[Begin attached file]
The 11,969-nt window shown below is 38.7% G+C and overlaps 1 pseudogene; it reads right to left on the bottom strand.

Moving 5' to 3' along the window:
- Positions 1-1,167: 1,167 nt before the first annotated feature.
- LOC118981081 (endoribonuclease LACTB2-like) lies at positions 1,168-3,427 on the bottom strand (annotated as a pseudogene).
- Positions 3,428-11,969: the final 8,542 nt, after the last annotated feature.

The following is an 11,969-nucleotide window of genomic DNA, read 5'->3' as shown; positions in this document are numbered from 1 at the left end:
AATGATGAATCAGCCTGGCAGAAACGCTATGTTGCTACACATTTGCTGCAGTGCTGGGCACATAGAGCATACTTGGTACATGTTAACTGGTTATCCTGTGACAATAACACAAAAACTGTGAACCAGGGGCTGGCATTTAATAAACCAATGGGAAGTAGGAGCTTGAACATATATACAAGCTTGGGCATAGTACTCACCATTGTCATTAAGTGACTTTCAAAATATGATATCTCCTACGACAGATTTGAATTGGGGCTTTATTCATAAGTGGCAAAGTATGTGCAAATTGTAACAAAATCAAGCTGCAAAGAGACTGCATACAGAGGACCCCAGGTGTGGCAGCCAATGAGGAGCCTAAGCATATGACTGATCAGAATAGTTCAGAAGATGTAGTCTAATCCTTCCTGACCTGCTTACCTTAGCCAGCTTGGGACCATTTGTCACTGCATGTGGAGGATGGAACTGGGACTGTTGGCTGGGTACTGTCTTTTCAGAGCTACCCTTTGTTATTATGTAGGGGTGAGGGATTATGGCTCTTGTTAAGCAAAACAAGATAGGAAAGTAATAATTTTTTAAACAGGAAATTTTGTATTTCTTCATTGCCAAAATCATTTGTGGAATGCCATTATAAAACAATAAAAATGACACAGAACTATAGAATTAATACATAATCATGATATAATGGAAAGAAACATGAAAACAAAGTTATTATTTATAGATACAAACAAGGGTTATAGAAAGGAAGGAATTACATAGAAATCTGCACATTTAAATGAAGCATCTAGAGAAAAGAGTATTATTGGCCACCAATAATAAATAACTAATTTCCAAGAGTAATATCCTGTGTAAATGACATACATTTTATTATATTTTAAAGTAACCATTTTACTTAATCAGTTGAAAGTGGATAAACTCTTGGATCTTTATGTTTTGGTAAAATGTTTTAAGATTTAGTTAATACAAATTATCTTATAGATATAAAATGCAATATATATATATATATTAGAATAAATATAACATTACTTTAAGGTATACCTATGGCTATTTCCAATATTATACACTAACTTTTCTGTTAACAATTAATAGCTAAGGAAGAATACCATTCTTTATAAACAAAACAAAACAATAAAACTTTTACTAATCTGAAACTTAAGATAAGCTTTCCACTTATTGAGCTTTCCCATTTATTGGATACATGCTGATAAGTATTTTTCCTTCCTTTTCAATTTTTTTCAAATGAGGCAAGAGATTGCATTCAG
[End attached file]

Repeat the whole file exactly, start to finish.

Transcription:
The 11,969-nt window shown below is 38.7% G+C and overlaps 1 pseudogene; it reads right to left on the bottom strand.

Moving 5' to 3' along the window:
- Positions 1-1,167: 1,167 nt before the first annotated feature.
- LOC118981081 (endoribonuclease LACTB2-like) lies at positions 1,168-3,427 on the bottom strand (annotated as a pseudogene).
- Positions 3,428-11,969: the final 8,542 nt, after the last annotated feature.

The following is an 11,969-nucleotide window of genomic DNA, read 5'->3' as shown; positions in this document are numbered from 1 at the left end:
AATGATGAATCAGCCTGGCAGAAACGCTATGTTGCTACACATTTGCTGCAGTGCTGGGCACATAGAGCATACTTGGTACATGTTAACTGGTTATCCTGTGACAATAACACAAAAACTGTGAACCAGGGGCTGGCATTTAATAAACCAATGGGAAGTAGGAGCTTGAACATATATACAAGCTTGGGCATAGTACTCACCATTGTCATTAAGTGACTTTCAAAATATGATATCTCCTACGACAGATTTGAATTGGGGCTTTATTCATAAGTGGCAAAGTATGTGCAAATTGTAACAAAATCAAGCTGCAAAGAGACTGCATACAGAGGACCCCAGGTGTGGCAGCCAATGAGGAGCCTAAGCATATGACTGATCAGAATAGTTCAGAAGATGTAGTCTAATCCTTCCTGACCTGCTTACCTTAGCCAGCTTGGGACCATTTGTCACTGCATGTGGAGGATGGAACTGGGACTGTTGGCTGGGTACTGTCTTTTCAGAGCTACCCTTTGTTATTATGTAGGGGTGAGGGATTATGGCTCTTGTTAAGCAAAACAAGATAGGAAAGTAATAATTTTTTAAACAGGAAATTTTGTATTTCTTCATTGCCAAAATCATTTGTGGAATGCCATTATAAAACAATAAAAATGACACAGAACTATAGAATTAATACATAATCATGATATAATGGAAAGAAACATGAAAACAAAGTTATTATTTATAGATACAAACAAGGGTTATAGAAAGGAAGGAATTACATAGAAATCTGCACATTTAAATGAAGCATCTAGAGAAAAGAGTATTATTGGCCACCAATAATAAATAACTAATTTCCAAGAGTAATATCCTGTGTAAATGACATACATTTTATTATATTTTAAAGTAACCATTTTACTTAATCAGTTGAAAGTGGATAAACTCTTGGATCTTTATGTTTTGGTAAAATGTTTTAAGATTTAGTTAATACAAATTATCTTATAGATATAAAATGCAATATATATATATATATTAGAATAAATATAACATTACTTTAAGGTATACCTATGGCTATTTCCAATATTATACACTAACTTTTCTGTTAACAATTAATAGCTAAGGAAGAATACCATTCTTTATAAACAAAACAAAACAATAAAACTTTTACTAATCTGAAACTTAAGATAAGCTTTCCACTTATTGAGCTTTCCCATTTATTGGATACATGCTGATAAGTATTTTTCCTTCCTTTTCAATTTTTTTCAAATGAGGCAAGAGATTGCATTCAG